In a virtual world, it can be hard to understand how a potential customer ‘walks’ around your site. Large brick and mortars used to (and still do) spend big bucks researching and understanding how their customers move around their physical stores. Do they stop at a window display? Which changing room do people use most? Are more shoes sold if the men’s and women’s sections are combined?
As an owner or manager of a website, you too should be trying to identify the same types of behaviors your visitors are displaying. What pages did they miss? Is there a large exit rate on a particular page? Did they visit the review page before purchasing?
All these questions can be answered with the use of funnels in Google Analytics.
For the past month, we have been looking at ways to optimize and better access the features in Google Analytics. We’ve explained how to filter data to paint a clear picture of your website traffic. We’ve discussed various goals and how to use each one appropriately. And, we’ve talked about the long road of search engine optimization.
And we’ve only scratched the surface.
Funnels give marketers a visual feedback of the steps visitors take that lead (hopefully) to a defined conversion. That may be a newsletter sign-up or a purchase of goods or services. In any case, they took a certain number of steps to get there and understanding those steps will help you:
- Identify “pain points,” or pages that create trouble, confusion, or hardship for the visitor.
- Understand what copy or headline is generating the greatest response, good or bad.
- Internally, find technical issues that your visitors may be encountering during a visit, such as incompatible browsers.
In my last post, we looked at setting up goals. Goals are an excellent way to have a baseline KPI (Key Performance Index) on whether your marketing efforts are having an effect. Funnels, by contrast, provide insight into actionable steps your team can take in order to improve KPIs and ultimately boost conversions. If goals are about results, funnels are about optimization.
In order to start receiving visual feedback, you need to first log into your Analytics account and click on ‘Admin’ in the top navigation. From there, select ‘Goals’ underneath the appropriate profile view. Once in the correct section, you should see a red button labeled “+ New Goal”, click that and a list of options will appear:
First, you need to select the type of goal you are seeking. Note that not all goals can have funnels. For instance, a Duration or Page/Visit goal can not be set up with a funnel. In our example, we are setting a goal for subscriptions.
Once you have chosen a template in the first step, your second option will be to describe the goal. In this example we are setting a Destination goal, and in the next step, will input the URL the visitor will be directed to after they subscribe. This is often some form of a “Thank you” page. Once you set a goal name, Slot ID, and goal type, hit continue.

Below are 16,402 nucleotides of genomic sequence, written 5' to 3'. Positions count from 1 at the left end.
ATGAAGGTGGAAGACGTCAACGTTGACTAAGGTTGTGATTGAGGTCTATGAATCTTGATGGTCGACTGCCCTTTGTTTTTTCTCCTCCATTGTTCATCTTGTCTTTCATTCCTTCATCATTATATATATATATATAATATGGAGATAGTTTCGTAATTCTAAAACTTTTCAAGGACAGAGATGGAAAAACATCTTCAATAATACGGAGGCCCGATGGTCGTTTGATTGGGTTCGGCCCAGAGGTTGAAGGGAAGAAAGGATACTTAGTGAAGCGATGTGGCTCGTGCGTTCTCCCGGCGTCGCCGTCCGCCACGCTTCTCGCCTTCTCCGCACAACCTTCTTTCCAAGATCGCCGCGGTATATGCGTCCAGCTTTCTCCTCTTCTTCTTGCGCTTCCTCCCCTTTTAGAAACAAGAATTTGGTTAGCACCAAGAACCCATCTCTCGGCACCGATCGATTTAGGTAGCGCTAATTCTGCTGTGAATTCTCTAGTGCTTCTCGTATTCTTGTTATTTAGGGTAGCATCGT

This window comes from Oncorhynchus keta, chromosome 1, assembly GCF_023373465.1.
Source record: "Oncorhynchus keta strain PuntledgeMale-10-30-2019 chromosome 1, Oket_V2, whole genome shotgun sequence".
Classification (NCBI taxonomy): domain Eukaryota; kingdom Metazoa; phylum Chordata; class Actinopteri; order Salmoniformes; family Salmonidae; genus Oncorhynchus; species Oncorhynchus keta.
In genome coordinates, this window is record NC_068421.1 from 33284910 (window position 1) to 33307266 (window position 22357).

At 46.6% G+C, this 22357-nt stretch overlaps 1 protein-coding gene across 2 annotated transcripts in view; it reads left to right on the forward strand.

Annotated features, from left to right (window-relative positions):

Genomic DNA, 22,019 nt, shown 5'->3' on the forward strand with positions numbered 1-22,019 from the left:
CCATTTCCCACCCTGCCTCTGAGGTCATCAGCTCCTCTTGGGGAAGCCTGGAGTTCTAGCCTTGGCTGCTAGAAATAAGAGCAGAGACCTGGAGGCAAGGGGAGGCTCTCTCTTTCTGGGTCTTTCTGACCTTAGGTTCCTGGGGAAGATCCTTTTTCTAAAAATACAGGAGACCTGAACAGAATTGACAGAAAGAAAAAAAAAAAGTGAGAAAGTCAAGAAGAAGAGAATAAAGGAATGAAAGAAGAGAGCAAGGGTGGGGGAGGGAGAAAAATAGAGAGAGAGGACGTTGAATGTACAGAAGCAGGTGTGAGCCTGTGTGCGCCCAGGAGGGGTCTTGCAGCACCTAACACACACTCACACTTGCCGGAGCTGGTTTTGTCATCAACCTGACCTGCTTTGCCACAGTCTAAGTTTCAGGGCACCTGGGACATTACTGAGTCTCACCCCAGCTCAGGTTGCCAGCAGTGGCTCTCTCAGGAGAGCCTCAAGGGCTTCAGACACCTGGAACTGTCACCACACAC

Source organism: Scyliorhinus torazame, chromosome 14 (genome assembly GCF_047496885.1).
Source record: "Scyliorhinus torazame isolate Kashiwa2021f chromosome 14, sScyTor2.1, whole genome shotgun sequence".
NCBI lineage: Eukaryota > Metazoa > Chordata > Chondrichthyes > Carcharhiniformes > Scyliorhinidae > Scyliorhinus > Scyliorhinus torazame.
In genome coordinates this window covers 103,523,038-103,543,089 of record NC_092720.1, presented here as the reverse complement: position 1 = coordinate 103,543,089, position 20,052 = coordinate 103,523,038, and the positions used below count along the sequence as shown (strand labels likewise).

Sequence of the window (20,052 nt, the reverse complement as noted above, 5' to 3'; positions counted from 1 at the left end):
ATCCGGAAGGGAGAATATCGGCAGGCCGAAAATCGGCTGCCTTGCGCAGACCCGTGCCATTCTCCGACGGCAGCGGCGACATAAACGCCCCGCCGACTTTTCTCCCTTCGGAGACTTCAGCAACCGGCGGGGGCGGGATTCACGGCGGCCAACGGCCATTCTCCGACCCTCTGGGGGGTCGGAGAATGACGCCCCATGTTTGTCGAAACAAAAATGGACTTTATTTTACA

In this third step we will configure our funnel. First, set the destination (/thank-you.asp) and assign a goal value. We briefly touch on this in our last blog. Then, once you have completed those, click on the button slider under “Funnel” so it’s turned on.
You will see a table appear with two fields. The first field is “Name” and is used as an identifier for your reference. Make it simple but obvious. Once that is set, copy and paste the URL of that page you wish to track leaving off the domain name (ex. /index.html not www.myexample.com/index.html).
A bit about the Requirement button - This button is used to limit the results and segment out those that do not land on that first page in your funnel. If you want to track a specific path visitors may take, for example a landing page, then you’ll want to leave this on.
Likewise, if you do not have the first step required, any path a visitor takes that results in reaching your destination page will be counted. Google will automatically fill in the middle steps so a visitor does not need to navigate through your site exactly as you built the steps, just visit the first and final steps.
Continue adding steps to your funnel until you reach your Destination URL, but do not include that URL as one of your steps. Once you have set this up, you can click the “Verify” link and Google will show a percentage of past visitors that would have fallen into the funnel you created.
If you have a 0%, as shown in the example, there is either an incorrect funnel step (check the URLs), or the first step may be required and it’s a blind landing page that has yet to be published. You can uncheck the required first step and then re-verify to see if results change.
Now the funnel will be available to you under the "Conversions" section of reporting. It may take a few days, depending on your site traffic, to start seeing a visual representation of your visitor's path they took towards a conversion.
That’s it! With a funnel associated with a proper goal, you and your team will be better able to understand possible pain points and other factors your visitors are experiencing, and test ways to eliminate those trouble spots. This is all to optimize your user experience and hopefully lead to more sign-ups and conversions.